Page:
Organ donor ID redesigned
How can we get more people to become organ donors?
How human-centered thinking can help increase voter turnout.
In elections, the path from eligible voter to voter has many bottlenecks at which we can lose potential voters. If an eligible voter is not motivated enough to take the necessary steps at just one of these bottlenecks, or lacks the ability to do so, he or she will not participate in the election and voter turnout will drop.
The more elaborate and complex the steps required to participate in the election, the higher the motivation of the eligible voter must be.
Conversely, this means that the less time and energy the voter has to invest, the more likely he or she is to participate in the election.
By making the voter journey - the entire path, including all cycles before and after the election, that a potential voter goes through - as intuitive, simple and enjoyable as possible, we can significantly increase voter turnout, especially among less motivated voters.
We have illustrated this principle, the human-centered design of the voter journey, using the example of the election notification for the 2018 European elections in Frankfurt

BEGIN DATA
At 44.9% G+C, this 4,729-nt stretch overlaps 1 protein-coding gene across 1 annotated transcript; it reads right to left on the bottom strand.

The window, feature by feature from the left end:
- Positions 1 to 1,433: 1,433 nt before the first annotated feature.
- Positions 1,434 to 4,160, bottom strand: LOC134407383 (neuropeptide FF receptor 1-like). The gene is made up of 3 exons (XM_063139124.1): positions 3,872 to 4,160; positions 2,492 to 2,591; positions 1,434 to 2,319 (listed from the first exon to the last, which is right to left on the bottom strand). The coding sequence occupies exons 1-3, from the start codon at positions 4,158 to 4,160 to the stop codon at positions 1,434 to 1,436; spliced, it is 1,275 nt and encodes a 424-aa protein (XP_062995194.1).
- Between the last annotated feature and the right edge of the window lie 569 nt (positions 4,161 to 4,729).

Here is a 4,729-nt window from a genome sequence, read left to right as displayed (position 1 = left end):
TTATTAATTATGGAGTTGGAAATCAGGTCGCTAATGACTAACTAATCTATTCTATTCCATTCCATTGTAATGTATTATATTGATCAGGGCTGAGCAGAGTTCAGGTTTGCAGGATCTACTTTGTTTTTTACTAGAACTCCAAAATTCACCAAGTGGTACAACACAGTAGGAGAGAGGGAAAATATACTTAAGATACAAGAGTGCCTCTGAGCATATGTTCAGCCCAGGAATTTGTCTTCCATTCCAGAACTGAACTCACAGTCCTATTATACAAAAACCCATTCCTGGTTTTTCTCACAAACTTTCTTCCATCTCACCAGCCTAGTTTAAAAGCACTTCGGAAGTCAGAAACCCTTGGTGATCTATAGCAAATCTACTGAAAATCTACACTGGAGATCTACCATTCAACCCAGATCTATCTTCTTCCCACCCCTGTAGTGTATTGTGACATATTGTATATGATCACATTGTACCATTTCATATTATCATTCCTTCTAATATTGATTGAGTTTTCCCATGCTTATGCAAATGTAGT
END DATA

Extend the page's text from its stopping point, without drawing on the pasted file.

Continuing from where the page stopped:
Before: The election notification for the election to the Hessian State Parliament 2018 expected a high investment of time and energy from the eligible voter. The important information is not immediately recognizable, and the structure is not self-explanatory.
After: The essential information was made much quicker to grasp and the form was structured to be self-explanatory. This makes the writing seem less daunting and minimizes the necessary investment of time and energy."
We can increase voter turnout by minimizing the reasons that prevent people from voting.
The simpler we can make the voting process and the more we can motivate eligible voters to take the necessary steps to successfully participate in the election, the higher the turnout will be.